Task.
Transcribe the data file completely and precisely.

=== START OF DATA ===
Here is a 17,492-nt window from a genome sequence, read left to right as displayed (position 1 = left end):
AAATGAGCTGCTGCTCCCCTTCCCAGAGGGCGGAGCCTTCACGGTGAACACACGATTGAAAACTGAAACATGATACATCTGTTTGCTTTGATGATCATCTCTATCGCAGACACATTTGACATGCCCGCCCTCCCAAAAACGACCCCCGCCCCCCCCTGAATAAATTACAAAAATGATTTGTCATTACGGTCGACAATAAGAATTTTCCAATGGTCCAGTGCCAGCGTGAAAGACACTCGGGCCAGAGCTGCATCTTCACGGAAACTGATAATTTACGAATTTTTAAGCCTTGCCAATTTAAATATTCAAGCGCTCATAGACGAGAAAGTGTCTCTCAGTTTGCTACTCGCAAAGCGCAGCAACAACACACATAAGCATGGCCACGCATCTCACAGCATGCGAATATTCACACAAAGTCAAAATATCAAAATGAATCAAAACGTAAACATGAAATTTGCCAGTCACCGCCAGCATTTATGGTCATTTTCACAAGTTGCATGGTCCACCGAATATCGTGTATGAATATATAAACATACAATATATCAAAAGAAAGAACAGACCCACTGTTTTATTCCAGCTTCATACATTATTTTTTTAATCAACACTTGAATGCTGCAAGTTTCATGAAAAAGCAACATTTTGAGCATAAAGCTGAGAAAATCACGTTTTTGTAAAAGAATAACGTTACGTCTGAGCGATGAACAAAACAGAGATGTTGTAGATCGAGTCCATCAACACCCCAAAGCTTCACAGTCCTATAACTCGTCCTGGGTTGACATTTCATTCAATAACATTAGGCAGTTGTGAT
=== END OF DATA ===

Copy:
Here is a 17,492-nt window from a genome sequence, read left to right as displayed (position 1 = left end):
AAATGAGCTGCTGCTCCCCTTCCCAGAGGGCGGAGCCTTCACGGTGAACACACGATTGAAAACTGAAACATGATACATCTGTTTGCTTTGATGATCATCTCTATCGCAGACACATTTGACATGCCCGCCCTCCCAAAAACGACCCCCGCCCCCCCCTGAATAAATTACAAAAATGATTTGTCATTACGGTCGACAATAAGAATTTTCCAATGGTCCAGTGCCAGCGTGAAAGACACTCGGGCCAGAGCTGCATCTTCACGGAAACTGATAATTTACGAATTTTTAAGCCTTGCCAATTTAAATATTCAAGCGCTCATAGACGAGAAAGTGTCTCTCAGTTTGCTACTCGCAAAGCGCAGCAACAACACACATAAGCATGGCCACGCATCTCACAGCATGCGAATATTCACACAAAGTCAAAATATCAAAATGAATCAAAACGTAAACATGAAATTTGCCAGTCACCGCCAGCATTTATGGTCATTTTCACAAGTTGCATGGTCCACCGAATATCGTGTATGAATATATAAACATACAATATATCAAAAGAAAGAACAGACCCACTGTTTTATTCCAGCTTCATACATTATTTTTTTAATCAACACTTGAATGCTGCAAGTTTCATGAAAAAGCAACATTTTGAGCATAAAGCTGAGAAAATCACGTTTTTGTAAAAGAATAACGTTACGTCTGAGCGATGAACAAAACAGAGATGTTGTAGATCGAGTCCATCAACACCCCAAAGCTTCACAGTCCTATAACTCGTCCTGGGTTGACATTTCATTCAATAACATTAGGCAGTTGTGAT